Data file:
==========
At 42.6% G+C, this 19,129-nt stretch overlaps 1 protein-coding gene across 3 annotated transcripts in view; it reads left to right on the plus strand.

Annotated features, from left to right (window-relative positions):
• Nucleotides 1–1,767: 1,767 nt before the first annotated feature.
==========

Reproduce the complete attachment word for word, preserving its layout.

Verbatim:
At 42.6% G+C, this 19,129-nt stretch overlaps 1 protein-coding gene across 3 annotated transcripts in view; it reads left to right on the plus strand.

Annotated features, from left to right (window-relative positions):
• Nucleotides 1–1,767: 1,767 nt before the first annotated feature.